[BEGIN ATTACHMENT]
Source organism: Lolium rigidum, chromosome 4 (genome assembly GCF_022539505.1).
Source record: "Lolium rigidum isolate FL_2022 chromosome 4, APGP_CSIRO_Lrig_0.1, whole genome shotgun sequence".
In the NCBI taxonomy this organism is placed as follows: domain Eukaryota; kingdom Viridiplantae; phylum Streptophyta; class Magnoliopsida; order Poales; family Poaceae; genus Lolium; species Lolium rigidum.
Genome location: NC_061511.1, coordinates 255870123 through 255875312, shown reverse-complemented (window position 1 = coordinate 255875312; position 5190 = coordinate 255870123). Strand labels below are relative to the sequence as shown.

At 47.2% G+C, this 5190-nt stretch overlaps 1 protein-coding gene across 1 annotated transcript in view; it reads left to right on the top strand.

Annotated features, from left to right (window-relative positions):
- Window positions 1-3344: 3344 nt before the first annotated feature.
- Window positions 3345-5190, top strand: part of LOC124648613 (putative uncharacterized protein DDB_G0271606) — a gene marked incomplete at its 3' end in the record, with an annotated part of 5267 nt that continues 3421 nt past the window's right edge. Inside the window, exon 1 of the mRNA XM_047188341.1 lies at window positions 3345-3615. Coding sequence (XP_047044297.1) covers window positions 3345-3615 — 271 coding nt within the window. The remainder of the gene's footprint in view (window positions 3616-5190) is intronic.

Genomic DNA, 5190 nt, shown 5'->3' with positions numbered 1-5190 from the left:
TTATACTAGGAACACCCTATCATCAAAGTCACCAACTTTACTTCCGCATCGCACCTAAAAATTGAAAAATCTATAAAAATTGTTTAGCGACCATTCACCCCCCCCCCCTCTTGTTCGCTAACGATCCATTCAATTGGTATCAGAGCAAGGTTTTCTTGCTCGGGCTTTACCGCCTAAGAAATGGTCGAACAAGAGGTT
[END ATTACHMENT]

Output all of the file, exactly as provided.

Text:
Source organism: Lolium rigidum, chromosome 4 (genome assembly GCF_022539505.1).
Source record: "Lolium rigidum isolate FL_2022 chromosome 4, APGP_CSIRO_Lrig_0.1, whole genome shotgun sequence".
In the NCBI taxonomy this organism is placed as follows: domain Eukaryota; kingdom Viridiplantae; phylum Streptophyta; class Magnoliopsida; order Poales; family Poaceae; genus Lolium; species Lolium rigidum.
Genome location: NC_061511.1, coordinates 255870123 through 255875312, shown reverse-complemented (window position 1 = coordinate 255875312; position 5190 = coordinate 255870123). Strand labels below are relative to the sequence as shown.

At 47.2% G+C, this 5190-nt stretch overlaps 1 protein-coding gene across 1 annotated transcript in view; it reads left to right on the top strand.

Annotated features, from left to right (window-relative positions):
- Window positions 1-3344: 3344 nt before the first annotated feature.
- Window positions 3345-5190, top strand: part of LOC124648613 (putative uncharacterized protein DDB_G0271606) — a gene marked incomplete at its 3' end in the record, with an annotated part of 5267 nt that continues 3421 nt past the window's right edge. Inside the window, exon 1 of the mRNA XM_047188341.1 lies at window positions 3345-3615. Coding sequence (XP_047044297.1) covers window positions 3345-3615 — 271 coding nt within the window. The remainder of the gene's footprint in view (window positions 3616-5190) is intronic.

Genomic DNA, 5190 nt, shown 5'->3' with positions numbered 1-5190 from the left:
TTATACTAGGAACACCCTATCATCAAAGTCACCAACTTTACTTCCGCATCGCACCTAAAAATTGAAAAATCTATAAAAATTGTTTAGCGACCATTCACCCCCCCCCCCTCTTGTTCGCTAACGATCCATTCAATTGGTATCAGAGCAAGGTTTTCTTGCTCGGGCTTTACCGCCTAAGAAATGGTCGAACAAGAGGTT